You are here

Counting Down the Top 10 Stories from 2020 (Part 1)

Publication offers list of year’s most-viewed online articles

CHICAGO — With the New Year almost upon us, this is a natural opportunity to reflect on 2020 and the Top 10 stories (based on page views) posted on during the year.

(In instances where the Top 10 story was part of a larger series, we have provided additional links so you can easily read the entire article.)

Here is the first half of our Top 10 for 2020, starting with No. 10:

10. Crane Payment Innovations Acquires Cummins Allison

Malvern, Pennsylvania-based Crane, which provides banknote and coin validation, cashless payment systems, and asset management software, reported in February that it had acquired Cummins Allison, an Illinois-based provider of coin, currency and check handling solutions, as well as ATM machines. Terms of the deal were not announced.

Cummins Allison had been privately owned by the Jones family since 1942. Chairman and CEO William J. Jones said the deal brought together “two great American companies with tremendous expertise in payment and currency processing.”

9. Wisconsin Laundry Donates $2,235 to Breast Health Fund

As one of the first 2020 stories posted, this January article noted Oshkosh Express Laundry Center’s $2,235 donation to Aurora Health Care Foundation’s Oshkosh Pink Possible Breast Health Fund.

The laundry donated the proceeds from sales of Pink Possible shopping bags, as well as 5% of its October total sales, to the cause, according to Manager Kristi Williams. “We feel it’s important to contribute to Pink Possible because so many members of our community suffer from breast cancer each year,” she added.

8. Doing Laundry in a Small Footprint, Part 1 - Conclusion

Tiny houses, cabins and campers are all the rage, authors Jared Mueller and Andy Goodale wrote in this June post. Along that same line, small-scale laundries often make sense and, if done correctly, can be as profitable as large-scale operations.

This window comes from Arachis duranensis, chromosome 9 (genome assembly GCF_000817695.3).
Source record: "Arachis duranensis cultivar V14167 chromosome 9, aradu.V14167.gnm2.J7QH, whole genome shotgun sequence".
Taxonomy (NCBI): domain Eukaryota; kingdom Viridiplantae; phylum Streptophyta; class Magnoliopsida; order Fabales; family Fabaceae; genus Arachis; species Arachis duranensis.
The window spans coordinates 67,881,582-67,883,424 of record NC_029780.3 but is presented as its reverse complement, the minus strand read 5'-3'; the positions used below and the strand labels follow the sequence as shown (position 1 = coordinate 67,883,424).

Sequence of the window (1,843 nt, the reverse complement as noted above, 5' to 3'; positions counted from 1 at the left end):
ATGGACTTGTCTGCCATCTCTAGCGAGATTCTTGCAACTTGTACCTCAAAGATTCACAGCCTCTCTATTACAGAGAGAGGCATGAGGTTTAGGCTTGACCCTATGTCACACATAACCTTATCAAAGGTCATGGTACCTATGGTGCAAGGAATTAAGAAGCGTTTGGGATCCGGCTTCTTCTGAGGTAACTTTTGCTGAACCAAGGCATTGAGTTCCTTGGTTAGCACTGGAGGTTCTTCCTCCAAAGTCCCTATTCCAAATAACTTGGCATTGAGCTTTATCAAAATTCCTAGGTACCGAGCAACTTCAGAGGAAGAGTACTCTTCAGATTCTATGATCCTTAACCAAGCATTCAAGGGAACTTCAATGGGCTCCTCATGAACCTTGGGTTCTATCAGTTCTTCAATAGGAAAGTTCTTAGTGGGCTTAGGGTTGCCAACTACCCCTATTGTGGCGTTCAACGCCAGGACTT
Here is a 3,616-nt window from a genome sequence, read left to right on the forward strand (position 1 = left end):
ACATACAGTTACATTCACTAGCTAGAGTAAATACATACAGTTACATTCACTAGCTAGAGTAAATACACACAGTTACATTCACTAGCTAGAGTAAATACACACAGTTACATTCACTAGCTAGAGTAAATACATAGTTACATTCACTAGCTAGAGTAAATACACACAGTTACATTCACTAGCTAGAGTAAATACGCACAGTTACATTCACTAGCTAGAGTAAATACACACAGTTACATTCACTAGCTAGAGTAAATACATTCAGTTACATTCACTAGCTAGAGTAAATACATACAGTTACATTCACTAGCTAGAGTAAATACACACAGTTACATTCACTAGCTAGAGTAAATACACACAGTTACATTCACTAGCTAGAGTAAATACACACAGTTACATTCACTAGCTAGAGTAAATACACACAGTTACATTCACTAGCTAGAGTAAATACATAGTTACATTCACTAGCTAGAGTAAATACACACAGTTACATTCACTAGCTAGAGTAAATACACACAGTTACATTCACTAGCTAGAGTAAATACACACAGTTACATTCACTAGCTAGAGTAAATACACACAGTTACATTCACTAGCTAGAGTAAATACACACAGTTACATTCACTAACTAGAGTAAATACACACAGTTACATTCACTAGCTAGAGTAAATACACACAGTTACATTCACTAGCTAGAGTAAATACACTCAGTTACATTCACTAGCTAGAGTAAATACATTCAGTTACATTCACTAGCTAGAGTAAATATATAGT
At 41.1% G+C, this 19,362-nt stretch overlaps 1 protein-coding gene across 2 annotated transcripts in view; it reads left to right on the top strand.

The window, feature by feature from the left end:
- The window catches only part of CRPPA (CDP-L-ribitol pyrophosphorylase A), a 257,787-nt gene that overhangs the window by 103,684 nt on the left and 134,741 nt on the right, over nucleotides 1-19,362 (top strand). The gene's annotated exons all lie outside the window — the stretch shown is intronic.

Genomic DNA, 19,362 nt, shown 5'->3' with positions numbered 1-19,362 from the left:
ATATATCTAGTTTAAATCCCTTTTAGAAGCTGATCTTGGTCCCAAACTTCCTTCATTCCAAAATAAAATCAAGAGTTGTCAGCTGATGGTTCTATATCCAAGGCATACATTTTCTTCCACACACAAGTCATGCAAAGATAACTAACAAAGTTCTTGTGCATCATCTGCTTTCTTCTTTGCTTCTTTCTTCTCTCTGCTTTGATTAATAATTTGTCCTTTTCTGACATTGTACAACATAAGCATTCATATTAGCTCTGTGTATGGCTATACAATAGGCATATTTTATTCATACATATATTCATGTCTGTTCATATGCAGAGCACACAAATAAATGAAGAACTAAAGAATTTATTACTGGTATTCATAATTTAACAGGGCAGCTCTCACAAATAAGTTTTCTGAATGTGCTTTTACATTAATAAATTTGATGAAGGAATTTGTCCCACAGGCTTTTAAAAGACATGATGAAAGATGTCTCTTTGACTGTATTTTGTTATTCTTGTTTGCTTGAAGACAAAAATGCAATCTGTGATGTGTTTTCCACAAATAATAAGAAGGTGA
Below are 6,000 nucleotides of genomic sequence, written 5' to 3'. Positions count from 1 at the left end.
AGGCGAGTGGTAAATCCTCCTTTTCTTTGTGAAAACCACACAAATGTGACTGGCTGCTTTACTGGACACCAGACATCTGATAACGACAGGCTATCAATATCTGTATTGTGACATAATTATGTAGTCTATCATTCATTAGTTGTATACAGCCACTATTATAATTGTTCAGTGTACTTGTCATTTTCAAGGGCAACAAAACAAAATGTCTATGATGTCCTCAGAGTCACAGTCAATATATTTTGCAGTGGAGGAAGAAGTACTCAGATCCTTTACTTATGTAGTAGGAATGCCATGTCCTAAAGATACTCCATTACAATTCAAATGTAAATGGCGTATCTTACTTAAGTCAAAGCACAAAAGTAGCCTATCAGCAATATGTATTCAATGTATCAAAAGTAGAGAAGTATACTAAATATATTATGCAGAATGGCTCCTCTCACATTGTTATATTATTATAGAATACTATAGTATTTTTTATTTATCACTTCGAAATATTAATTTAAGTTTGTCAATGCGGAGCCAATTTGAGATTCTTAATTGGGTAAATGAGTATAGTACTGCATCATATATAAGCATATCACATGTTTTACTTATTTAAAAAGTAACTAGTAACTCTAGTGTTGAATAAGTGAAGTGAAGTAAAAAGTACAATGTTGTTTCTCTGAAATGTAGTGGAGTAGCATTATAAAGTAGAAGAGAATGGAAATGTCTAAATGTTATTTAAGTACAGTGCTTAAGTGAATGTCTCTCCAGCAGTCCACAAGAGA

The two-part article examined aspects like store sizing and capacity, layout, décor, visibility and cleanliness. And the authors noted that with the pandemic likely causing some businesses to close, dry cleaners lend themselves well to being converted to laundries because of their size and for being known in the community as a place to clean clothes and other textiles.

7. Goin' with Cohen: Picking Up and Ramping Up, Part 1Conclusion

Before the pandemic limited his travel, columnist Laurance Cohen visited Cincinnati, Ohio, and Dave Menz, owner of the Queen City Laundry chain. Menz’s four stores dot eastern Cincy but his customer base encompasses an entire metro area and stretches into northern Kentucky thanks to a strategy employed at his 5,200-square-foot Mount Washington outpost.

It’s there that Menz, General Manager Marlene Adams and a team of pros “go get ’em.” The operator told Cohen that pickup and delivery rings up 70% of sales at the branch with some 30,000 pounds of wash a month.

Orders are shuttled through the back door but handled up front. Queen City’s self-service floor gives way each night to a third-shift moneymaker that Menz said generates approximately $600,000 of the chain’s $1.5 million in annual sales.

6. Laundries Brace as Pandemic-Related Restrictions Tighten

This post appeared just a few days after President Trump declared a national emergency due to the coronavirus pandemic. At the time, the United States was just starting to learn what the phrase “social distancing” meant and how the spread of the virus would impact lives and businesses.

The impact on laundry operations through the first weekend of the emergency was minimal, based on the responses received to a special “Your Views” survey sent to the American Coin-Op audience. Few respondents had made significant operational changes at that time but many had augmented store cleaning procedures and made additional supplies purchases.

Check back Thursday for the top five stories that appeared on this year!